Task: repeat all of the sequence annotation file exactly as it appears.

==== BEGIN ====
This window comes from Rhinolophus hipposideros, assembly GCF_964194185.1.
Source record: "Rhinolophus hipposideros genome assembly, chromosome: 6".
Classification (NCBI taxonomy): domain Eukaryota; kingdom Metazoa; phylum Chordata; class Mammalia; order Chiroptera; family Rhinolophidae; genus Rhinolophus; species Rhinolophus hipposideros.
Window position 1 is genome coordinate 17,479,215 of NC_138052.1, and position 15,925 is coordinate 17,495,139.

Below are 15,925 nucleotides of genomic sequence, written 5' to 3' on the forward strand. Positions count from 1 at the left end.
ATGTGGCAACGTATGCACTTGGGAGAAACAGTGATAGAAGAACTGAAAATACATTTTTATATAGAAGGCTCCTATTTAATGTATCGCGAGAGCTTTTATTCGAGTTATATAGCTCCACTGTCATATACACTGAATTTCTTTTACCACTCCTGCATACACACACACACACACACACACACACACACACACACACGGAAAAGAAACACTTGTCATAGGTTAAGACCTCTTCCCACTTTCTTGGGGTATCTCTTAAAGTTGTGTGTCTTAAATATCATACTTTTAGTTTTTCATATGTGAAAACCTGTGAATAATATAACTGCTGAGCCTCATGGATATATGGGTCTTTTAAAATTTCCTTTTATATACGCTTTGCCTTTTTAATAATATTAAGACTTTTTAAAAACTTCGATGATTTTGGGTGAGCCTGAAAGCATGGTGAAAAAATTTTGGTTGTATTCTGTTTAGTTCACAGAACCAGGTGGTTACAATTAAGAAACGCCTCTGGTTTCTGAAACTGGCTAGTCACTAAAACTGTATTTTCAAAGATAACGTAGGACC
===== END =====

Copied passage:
This window comes from Rhinolophus hipposideros, assembly GCF_964194185.1.
Source record: "Rhinolophus hipposideros genome assembly, chromosome: 6".
Classification (NCBI taxonomy): domain Eukaryota; kingdom Metazoa; phylum Chordata; class Mammalia; order Chiroptera; family Rhinolophidae; genus Rhinolophus; species Rhinolophus hipposideros.
Window position 1 is genome coordinate 17,479,215 of NC_138052.1, and position 15,925 is coordinate 17,495,139.

Below are 15,925 nucleotides of genomic sequence, written 5' to 3' on the forward strand. Positions count from 1 at the left end.
ATGTGGCAACGTATGCACTTGGGAGAAACAGTGATAGAAGAACTGAAAATACATTTTTATATAGAAGGCTCCTATTTAATGTATCGCGAGAGCTTTTATTCGAGTTATATAGCTCCACTGTCATATACACTGAATTTCTTTTACCACTCCTGCATACACACACACACACACACACACACACACACACACACACGGAAAAGAAACACTTGTCATAGGTTAAGACCTCTTCCCACTTTCTTGGGGTATCTCTTAAAGTTGTGTGTCTTAAATATCATACTTTTAGTTTTTCATATGTGAAAACCTGTGAATAATATAACTGCTGAGCCTCATGGATATATGGGTCTTTTAAAATTTCCTTTTATATACGCTTTGCCTTTTTAATAATATTAAGACTTTTTAAAAACTTCGATGATTTTGGGTGAGCCTGAAAGCATGGTGAAAAAATTTTGGTTGTATTCTGTTTAGTTCACAGAACCAGGTGGTTACAATTAAGAAACGCCTCTGGTTTCTGAAACTGGCTAGTCACTAAAACTGTATTTTCAAAGATAACGTAGGACC